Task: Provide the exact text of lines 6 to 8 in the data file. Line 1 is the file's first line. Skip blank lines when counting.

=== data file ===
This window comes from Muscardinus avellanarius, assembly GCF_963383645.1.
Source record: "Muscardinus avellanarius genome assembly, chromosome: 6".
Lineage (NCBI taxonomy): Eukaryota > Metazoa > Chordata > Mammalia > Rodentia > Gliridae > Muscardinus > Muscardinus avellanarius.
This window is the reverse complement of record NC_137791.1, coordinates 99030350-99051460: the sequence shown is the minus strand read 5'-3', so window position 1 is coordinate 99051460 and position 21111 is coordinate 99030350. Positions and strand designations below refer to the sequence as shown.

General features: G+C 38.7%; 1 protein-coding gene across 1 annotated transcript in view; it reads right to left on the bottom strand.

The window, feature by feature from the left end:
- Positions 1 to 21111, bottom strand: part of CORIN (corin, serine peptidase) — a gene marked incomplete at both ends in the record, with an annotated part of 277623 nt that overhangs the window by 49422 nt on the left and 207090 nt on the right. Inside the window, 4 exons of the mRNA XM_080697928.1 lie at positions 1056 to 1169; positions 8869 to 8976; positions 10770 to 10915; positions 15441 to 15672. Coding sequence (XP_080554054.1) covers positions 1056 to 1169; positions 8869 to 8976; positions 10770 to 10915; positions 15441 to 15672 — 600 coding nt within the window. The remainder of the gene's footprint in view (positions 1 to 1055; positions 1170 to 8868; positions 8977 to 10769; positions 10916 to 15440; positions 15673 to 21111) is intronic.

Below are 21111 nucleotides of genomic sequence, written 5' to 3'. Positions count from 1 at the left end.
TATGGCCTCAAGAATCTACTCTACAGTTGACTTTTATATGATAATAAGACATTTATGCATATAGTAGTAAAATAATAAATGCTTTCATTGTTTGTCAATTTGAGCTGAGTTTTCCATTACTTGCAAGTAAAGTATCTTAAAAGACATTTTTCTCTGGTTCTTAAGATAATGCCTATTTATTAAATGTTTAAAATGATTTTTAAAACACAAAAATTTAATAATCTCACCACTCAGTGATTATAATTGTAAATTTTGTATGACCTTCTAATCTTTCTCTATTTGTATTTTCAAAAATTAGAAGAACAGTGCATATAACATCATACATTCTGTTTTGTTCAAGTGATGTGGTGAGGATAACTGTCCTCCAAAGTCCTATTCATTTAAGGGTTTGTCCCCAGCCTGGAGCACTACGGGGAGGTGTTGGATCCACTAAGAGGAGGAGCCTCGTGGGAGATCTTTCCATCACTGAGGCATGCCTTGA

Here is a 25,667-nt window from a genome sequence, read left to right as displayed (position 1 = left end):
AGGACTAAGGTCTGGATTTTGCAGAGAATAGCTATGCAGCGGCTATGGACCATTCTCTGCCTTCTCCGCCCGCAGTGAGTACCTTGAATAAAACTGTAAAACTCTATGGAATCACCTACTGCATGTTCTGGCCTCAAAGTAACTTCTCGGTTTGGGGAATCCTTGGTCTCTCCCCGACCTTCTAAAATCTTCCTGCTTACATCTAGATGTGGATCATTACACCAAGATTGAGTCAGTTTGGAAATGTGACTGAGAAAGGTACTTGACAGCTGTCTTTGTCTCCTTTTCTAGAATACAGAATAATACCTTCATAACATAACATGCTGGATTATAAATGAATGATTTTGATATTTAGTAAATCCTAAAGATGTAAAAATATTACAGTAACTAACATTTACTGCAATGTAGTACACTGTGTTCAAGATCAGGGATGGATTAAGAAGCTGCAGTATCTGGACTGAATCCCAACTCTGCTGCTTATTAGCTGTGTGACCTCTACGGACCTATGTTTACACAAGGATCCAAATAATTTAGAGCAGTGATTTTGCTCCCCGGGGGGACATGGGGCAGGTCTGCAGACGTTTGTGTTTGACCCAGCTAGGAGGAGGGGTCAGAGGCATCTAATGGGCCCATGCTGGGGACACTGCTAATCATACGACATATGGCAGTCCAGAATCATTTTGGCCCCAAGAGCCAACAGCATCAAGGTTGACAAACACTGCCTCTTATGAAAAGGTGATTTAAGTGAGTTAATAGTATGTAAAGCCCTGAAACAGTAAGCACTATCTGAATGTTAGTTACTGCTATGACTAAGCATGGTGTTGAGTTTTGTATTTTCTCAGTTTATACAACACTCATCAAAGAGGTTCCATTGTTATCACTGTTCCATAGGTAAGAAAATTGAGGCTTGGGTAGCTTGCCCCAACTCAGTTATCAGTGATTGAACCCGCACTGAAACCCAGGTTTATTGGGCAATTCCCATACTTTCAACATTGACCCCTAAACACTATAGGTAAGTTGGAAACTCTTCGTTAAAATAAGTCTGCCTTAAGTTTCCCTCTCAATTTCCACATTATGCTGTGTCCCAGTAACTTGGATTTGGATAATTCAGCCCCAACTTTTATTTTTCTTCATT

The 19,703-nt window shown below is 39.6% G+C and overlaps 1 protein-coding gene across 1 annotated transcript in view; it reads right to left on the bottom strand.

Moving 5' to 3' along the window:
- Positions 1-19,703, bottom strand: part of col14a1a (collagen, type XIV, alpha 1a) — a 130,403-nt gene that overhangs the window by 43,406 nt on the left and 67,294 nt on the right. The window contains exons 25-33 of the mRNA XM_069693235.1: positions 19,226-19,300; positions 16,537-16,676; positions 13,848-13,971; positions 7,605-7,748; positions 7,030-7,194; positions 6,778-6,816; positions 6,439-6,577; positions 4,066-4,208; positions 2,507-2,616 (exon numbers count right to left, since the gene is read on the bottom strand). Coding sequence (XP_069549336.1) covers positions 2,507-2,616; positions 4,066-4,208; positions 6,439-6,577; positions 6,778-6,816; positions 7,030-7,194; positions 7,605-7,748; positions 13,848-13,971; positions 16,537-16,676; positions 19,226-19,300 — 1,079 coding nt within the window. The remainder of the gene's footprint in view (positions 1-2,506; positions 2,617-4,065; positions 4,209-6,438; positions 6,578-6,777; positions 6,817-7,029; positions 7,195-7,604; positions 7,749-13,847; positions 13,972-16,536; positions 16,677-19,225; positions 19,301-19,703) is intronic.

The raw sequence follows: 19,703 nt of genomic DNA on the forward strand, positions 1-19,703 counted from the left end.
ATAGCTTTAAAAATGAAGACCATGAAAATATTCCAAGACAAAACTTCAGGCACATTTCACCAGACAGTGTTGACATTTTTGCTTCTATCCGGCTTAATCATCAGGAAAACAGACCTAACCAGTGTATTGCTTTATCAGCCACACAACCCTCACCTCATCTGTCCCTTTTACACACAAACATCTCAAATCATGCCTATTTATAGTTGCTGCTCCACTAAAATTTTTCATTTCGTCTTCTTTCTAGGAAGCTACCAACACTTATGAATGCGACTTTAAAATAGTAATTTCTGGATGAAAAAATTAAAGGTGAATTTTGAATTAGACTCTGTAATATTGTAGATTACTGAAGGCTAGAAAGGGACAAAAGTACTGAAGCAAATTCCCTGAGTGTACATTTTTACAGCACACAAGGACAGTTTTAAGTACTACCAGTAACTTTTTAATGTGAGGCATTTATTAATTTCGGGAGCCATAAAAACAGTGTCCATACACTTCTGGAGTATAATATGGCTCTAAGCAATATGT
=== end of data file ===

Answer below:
The window, feature by feature from the left end:
- Positions 1 to 21111, bottom strand: part of CORIN (corin, serine peptidase) — a gene marked incomplete at both ends in the record, with an annotated part of 277623 nt that overhangs the window by 49422 nt on the left and 207090 nt on the right. Inside the window, 4 exons of the mRNA XM_080697928.1 lie at positions 1056 to 1169; positions 8869 to 8976; positions 10770 to 10915; positions 15441 to 15672. Coding sequence (XP_080554054.1) covers positions 1056 to 1169; positions 8869 to 8976; positions 10770 to 10915; positions 15441 to 15672 — 600 coding nt within the window. The remainder of the gene's footprint in view (positions 1 to 1055; positions 1170 to 8868; positions 8977 to 10769; positions 10916 to 15440; positions 15673 to 21111) is intronic.

Below are 21111 nucleotides of genomic sequence, written 5' to 3'. Positions count from 1 at the left end.